Leapdragon 2016 - Aron Hsiao Was Here

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Such a strange time in life.

The aquarium water has been dropping for a while. Lowering a bit, day by day. Evaporation and all that. Day after day—another day, another day, and then it’s a week and then it’s a month and every day is a tick, and they sweep past. Tick, tick, tick.

The seasons are changing. It was dark when I took the kids to Taekwondo, and snowy. There was a night when I was taking pictures out the window and there was the whole winter wonderland thing going on. Coats, boots, driving slow to try to make sure that nobody gets hurt and the car doesn’t have to be replaced and all that.

In, out. Nights. Weekends. More snow. Garbage man. Postman. Store. School drop-off. School pick-up.

Tick. Tick.

Now it’s light outside when we go to Taekwondo, and light outside when we come back, and light outside for hours afterward, and nobody wears a coat, and we are talking about going to the pool.


© Aron Hsiao / 2003

Nothing is happening. Nothing at all. And the thing is, nothing can happen. There is no here here. This is not a place. I can walk outside and—nothing. I can walk outside and walk a mile and—nothing. I can walk outside and walk three miles and—nothing. I can walk outside and walk ten miles and—nothing.

Nothing is here.

Nothing except us. This is what the kids know. They have that sense of space that comes from the west; this is normal to them, I wouldn’t want to force a change on anyone; the situation is just barely stable enough to be livable as it is. I remember how it was when I was their age and my parents moved; I hated it. I didn’t understand why I didn’t have any input into anything. I didn’t like to have my whole life put into a state of upheaval just because—because what? I didn’t understand.

And all that. And so on. Etcetera.

No, I wouldn’t go anywhere just now. And yet there is nothing here. Nothing, nothing, nothing.

Where are the buildings? Where are the cabs? Where are the people? Where is the smalltalk? Where are the chatty lines? There are no lines. Nobody is in line. It just takes hours because nobody is in a hurry, either. Nobody has any place to be because there is nowhere to go. Nobody is waiting for public transportation. It’s hard to tell whether or not there is public transportation. Everywhere you go, nobody is there. A body, maybe two.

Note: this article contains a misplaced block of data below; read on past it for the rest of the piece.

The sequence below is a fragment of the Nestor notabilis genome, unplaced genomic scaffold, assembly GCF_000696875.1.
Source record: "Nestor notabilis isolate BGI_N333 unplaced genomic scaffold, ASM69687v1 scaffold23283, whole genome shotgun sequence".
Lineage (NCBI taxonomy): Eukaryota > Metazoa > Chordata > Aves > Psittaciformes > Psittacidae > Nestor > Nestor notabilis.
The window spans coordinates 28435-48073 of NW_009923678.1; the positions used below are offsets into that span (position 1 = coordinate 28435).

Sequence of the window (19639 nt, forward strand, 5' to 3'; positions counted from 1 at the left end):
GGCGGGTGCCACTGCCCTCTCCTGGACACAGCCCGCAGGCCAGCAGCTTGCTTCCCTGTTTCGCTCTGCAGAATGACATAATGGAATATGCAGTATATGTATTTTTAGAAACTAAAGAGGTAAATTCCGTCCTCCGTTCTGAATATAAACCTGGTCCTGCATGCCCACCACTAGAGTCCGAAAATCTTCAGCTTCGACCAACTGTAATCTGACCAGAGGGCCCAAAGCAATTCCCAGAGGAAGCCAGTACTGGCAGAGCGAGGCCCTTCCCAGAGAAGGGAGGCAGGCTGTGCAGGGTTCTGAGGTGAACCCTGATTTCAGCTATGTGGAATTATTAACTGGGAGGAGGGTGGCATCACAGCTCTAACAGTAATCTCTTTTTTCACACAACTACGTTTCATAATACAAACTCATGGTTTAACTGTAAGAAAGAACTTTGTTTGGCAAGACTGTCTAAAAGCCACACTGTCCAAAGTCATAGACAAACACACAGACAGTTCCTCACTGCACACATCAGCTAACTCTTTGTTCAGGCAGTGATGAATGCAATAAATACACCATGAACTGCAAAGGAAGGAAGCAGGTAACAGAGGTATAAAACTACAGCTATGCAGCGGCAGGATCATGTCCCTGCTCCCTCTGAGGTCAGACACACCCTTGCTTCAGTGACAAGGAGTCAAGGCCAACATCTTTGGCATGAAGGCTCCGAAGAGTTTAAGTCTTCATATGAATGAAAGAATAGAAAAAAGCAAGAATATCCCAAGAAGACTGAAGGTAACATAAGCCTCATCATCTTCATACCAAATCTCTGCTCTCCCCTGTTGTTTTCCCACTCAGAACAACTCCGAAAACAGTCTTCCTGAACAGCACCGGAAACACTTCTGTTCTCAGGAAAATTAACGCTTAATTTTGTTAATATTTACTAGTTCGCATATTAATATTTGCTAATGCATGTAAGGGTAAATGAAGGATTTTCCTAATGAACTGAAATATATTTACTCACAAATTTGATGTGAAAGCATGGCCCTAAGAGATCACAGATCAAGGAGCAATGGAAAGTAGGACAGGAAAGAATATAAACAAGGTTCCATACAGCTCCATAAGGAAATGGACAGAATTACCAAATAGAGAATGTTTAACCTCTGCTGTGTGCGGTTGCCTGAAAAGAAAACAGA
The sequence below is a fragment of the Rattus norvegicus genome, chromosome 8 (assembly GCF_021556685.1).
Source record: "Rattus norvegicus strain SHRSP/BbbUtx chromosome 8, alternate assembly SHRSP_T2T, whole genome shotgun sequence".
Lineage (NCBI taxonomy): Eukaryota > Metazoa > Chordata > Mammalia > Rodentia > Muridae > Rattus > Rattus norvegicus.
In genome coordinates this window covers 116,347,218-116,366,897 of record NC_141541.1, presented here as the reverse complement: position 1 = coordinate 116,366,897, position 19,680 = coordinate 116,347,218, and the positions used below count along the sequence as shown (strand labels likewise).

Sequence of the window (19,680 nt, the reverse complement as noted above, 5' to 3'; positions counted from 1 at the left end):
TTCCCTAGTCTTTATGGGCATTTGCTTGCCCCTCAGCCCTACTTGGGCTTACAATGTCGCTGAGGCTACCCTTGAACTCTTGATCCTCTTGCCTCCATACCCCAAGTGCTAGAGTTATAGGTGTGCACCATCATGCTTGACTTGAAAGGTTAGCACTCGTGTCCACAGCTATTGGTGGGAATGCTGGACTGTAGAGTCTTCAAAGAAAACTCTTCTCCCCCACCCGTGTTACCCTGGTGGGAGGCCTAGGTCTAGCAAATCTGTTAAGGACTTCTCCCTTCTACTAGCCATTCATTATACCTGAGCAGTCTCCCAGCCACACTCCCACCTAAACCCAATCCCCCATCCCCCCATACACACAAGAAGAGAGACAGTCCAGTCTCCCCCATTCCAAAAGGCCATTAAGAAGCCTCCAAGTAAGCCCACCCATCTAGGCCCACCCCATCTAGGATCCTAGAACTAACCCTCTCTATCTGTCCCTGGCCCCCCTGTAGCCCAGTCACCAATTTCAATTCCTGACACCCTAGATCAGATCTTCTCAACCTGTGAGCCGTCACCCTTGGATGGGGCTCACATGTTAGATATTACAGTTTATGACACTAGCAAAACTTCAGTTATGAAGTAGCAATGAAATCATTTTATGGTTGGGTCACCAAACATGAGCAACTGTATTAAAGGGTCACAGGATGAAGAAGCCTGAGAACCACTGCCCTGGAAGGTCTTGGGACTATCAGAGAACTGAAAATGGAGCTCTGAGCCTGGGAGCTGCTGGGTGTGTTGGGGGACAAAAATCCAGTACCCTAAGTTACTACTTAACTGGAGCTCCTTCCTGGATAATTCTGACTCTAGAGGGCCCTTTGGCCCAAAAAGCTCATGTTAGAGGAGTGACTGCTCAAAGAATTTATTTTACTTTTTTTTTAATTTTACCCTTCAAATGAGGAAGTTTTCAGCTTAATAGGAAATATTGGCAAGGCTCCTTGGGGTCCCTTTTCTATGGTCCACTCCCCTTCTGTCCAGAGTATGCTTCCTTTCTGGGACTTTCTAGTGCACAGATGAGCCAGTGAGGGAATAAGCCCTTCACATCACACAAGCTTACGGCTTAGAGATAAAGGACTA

You have to hit the jackpot to have a conversation; there’s nothing to choose from.

We were on a field trip today and the girl giving the presentation was from somewhere around here. She interrupted her sentences in the strangest places to take these deep, interrupted, sudden breaths because she was yelling all the time, mixing up her vowels (they do that here; it’s the dialect). It was hard to understand her, and I can understand anyone from anywhere, any accent. Except, sometimes, the heartland.

Where do they come from, these people? And then you spend three hours out and about and you run into a total of four people and it’s transactional because they’re all busy selling you something over the counter because there are no actual pedestrians on your side of the counter but you, and even then, that’s who you run into.


© Aron Hsiao / 2003

Choice is the great modern amenity, except here, except in people, except in these environs.

Seriously, nothing. Ten miles I could walk in darkness. I’d pass maybe four cars in four hours. And it’s 10:30 pm. And they call this a city.

This is where I live. The mountains are tall, and they’re right there. They don’t have any names that anyone knows, though the names are in books.

What there is to do is get in my car, drive a lot, go into stores, and buy name brand goods quietly. Or, go “join up” somewhere. Join a meditation group, join a fitness studio, join a meetup, join, join, join. Enroll, so that we’re all on the list, so that we know who’s coming and who’s not. I could drive 40 miles to hit the bar scene, but it’s full of the resistance. They’re scruffy and they assume meat, and they want to talk about Mormons, and they use a lot of four letter words. I think it’s mostly the four letter words that get me, which is funny, because I’ve not necessarily been known for my decorum either.

Ten miles and nothing. Silence. Your own thoughts. You can walk forever. Especially now that it’s warm. Someday, down the road, I’ll move on again, finally. How many times is it now?

Go somewhere where you can step outside your door and exist. Accidentally back into someone, knock their bags down. “Oh, sorry! My bad!”

No walls, no registration, no need to join. Dirty sidewalks.

How many times is it now?

Tick, tick, tick.

Such a strange time in life.